US politicians are once again battling over the funding of the federal government.
At the heart of this is a bitter row over lifting the debt ceiling – a limit on the amount the US government can borrow. If Republicans and Democrats don’t agree by Thursday night, the US could face a government shutdown.
There are also dire warnings of a catastrophic default on the national debt that could reverberate through the US and the global economy.
If this sounds familiar, it is – we’ve been here many times before. But the timing of this latest dispute is unique, with the US still recovering from the damaging impact of the Covid-19 pandemic. So what does it all mean and should we be worried?
Why is there a risk of a shutdown?
A shutdown happens when parts of the government close because politicians fail to agree a budget. They have become a feature of US politics in recent decades.
Under the US system, the different branches of government have to reach an agreement on spending plans before they can become law.
It was hoped that this would foster cooperation between the major political parties – but of course, Republicans and Democrats don’t often see eye-to-eye these days.
If an agreement is not reached by 1 October, then political leaders may agree on temporary funding based on the previous year’s needs through a so-called continuing resolution, with the assumption that this will end as soon as the annual budget is agreed.
If a continuing resolution isn’t agreed then we reach what most people hope to avoid: a shutdown.
Shutdowns are almost unique to US politics. In most countries, budget votes become votes of confidence in the government itself. But because the US has equal and often divided branches of government, that isn’t the case.
What is affected?
Under a shutdown, all non-essential government functions are frozen until congress reaches an agreement and the president can sign the bill into law.
Many federal agencies, which rely on the funding approved by Congress, are effectively closed down and hundreds of thousands of government employees have to take a leave of absence, often without pay.
Services such as national security, electricity generation and air-traffic control continue, but others that are considered non-essential, like visa and passport processing, could be delayed. Museums and national parks could also be closed.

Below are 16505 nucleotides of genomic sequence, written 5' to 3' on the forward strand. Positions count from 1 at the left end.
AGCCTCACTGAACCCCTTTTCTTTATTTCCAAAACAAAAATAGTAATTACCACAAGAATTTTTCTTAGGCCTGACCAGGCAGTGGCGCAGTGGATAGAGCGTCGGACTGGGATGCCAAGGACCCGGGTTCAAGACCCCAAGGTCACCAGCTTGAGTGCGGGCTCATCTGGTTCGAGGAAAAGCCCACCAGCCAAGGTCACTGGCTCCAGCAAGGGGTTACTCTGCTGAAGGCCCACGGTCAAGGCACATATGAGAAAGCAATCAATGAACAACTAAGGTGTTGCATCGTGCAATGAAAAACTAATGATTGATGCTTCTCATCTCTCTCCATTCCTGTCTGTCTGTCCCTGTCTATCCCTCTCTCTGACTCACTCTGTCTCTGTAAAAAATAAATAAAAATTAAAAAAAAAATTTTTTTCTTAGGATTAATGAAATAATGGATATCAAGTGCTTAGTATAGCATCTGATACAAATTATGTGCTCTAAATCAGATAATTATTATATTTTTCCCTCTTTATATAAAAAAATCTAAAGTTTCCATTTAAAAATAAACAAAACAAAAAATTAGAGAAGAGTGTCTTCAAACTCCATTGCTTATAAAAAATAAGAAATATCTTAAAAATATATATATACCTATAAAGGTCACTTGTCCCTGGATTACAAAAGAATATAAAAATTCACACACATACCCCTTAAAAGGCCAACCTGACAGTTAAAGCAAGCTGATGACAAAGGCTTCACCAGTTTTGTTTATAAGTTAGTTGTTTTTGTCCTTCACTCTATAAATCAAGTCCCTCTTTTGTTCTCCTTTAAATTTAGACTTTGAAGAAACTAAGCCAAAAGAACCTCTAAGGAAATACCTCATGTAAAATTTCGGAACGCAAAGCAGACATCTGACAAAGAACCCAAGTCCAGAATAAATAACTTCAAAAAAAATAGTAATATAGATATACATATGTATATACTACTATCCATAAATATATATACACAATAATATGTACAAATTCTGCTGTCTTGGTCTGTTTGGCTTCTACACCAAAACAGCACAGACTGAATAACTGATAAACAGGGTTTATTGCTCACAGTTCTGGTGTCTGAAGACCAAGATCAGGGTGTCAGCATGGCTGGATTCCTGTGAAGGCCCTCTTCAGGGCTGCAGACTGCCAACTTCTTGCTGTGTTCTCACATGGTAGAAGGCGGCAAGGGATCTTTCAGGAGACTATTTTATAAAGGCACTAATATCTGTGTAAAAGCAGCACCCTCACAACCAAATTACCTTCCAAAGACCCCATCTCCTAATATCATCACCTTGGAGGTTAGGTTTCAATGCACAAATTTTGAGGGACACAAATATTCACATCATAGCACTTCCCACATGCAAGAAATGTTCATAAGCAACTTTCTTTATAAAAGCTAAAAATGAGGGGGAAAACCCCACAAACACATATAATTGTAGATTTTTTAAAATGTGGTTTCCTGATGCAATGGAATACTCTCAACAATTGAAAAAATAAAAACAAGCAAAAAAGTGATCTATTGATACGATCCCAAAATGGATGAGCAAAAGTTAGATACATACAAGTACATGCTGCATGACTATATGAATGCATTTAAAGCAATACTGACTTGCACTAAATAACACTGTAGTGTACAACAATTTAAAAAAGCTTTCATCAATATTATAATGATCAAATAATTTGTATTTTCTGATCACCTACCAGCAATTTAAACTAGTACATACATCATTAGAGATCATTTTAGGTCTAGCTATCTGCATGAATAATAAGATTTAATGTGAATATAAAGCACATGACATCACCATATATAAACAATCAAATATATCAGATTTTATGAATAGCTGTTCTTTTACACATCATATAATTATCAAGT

Of particular concern, especially with the ongoing Covid-19 pandemic, is the potential hit that health services could take. A plan prepared by the Health and Human Services Department (HHS) found that it could be forced to send up to 43% of its staff home.
That said, every shutdown is different, and deciding which government services to suspend is not an exact science.
Why is this happening?
Stay with us, because this is where it gets complicated.
Congress is facing the need to raise the debt ceiling. This is the limit on the amount of money that the federal government is allowed to borrow. Raising the limit allows the federal government to pay its existing obligations, not to fund new spending.
The House of Representatives, which is controlled by the Democrats, has already voted to pass a temporary continuing resolution which will keep funding federal agencies until December.
But the bill it has sent to the Senate also includes a provision to raise the debt ceiling. And Republicans aren’t happy about this.
Mitch McConnell, who leads the party in the Senate, says that he would approve spending plans but he will not raise the debt ceiling. He wants Democrats to use their slim majority in the chamber to approve it themselves.
But Democrats say that this process, known as budget reconciliation, is a “non-starter” as it could take weeks to approve.
What happens if there is no resolution?
Nothing good. If an agreement is not reached then the government will shut down indefinitely on 1 October.
Then for the first time ever, at some point between 15 October and 4 November, the US will default on its debts – currently standing at around $28 trillion.
The implications of this for the US are catastrophic. In an article for the Wall Street Journal earlier this month, Treasury Secretary Janet Yellen warned that the US “would emerge from this crisis a permanently weaker nation”.
And because the US remains the world’s largest economy, a default by Washington could plunge the rest of the world into chaos too.
Haven’t we been here before?
Yes, quite a few times. There have been 14 shutdowns since 1981, some lasting for just a day, others for over a month.
The most recent happened in 2019, when Democrats refused to agree to a budget that included $5.7 billion in federal funds to build then-President Donald Trump’s proposed wall along the Mexican border.
That shutdown gave us the iconic images of Mr Trump welcoming the winners of the national college football championship, the Clemson Tigers, with more than 300 McDonalds burgers as White House catering staff were prevented from working due to the shutdown.
That shutdown eventually came to an end after 35 days when Mr Trump relented on his demands.
Can a shutdown be avoided?
Maybe, but the options are running out.
At this stage the most likely outcome is that the Democrats will introduce a new continuing resolution to the Senate and send it to the House of Representatives.
Senate Majority leader Chuck Schumer, a Democrat, said the Senate “can approve this measure quickly, and send it to the House so it can reach the President’s desk before funding expires [at] midnight tomorrow”.
But this bill will not include a provision to raise the debt ceiling – meaning that row will continue to rumble on.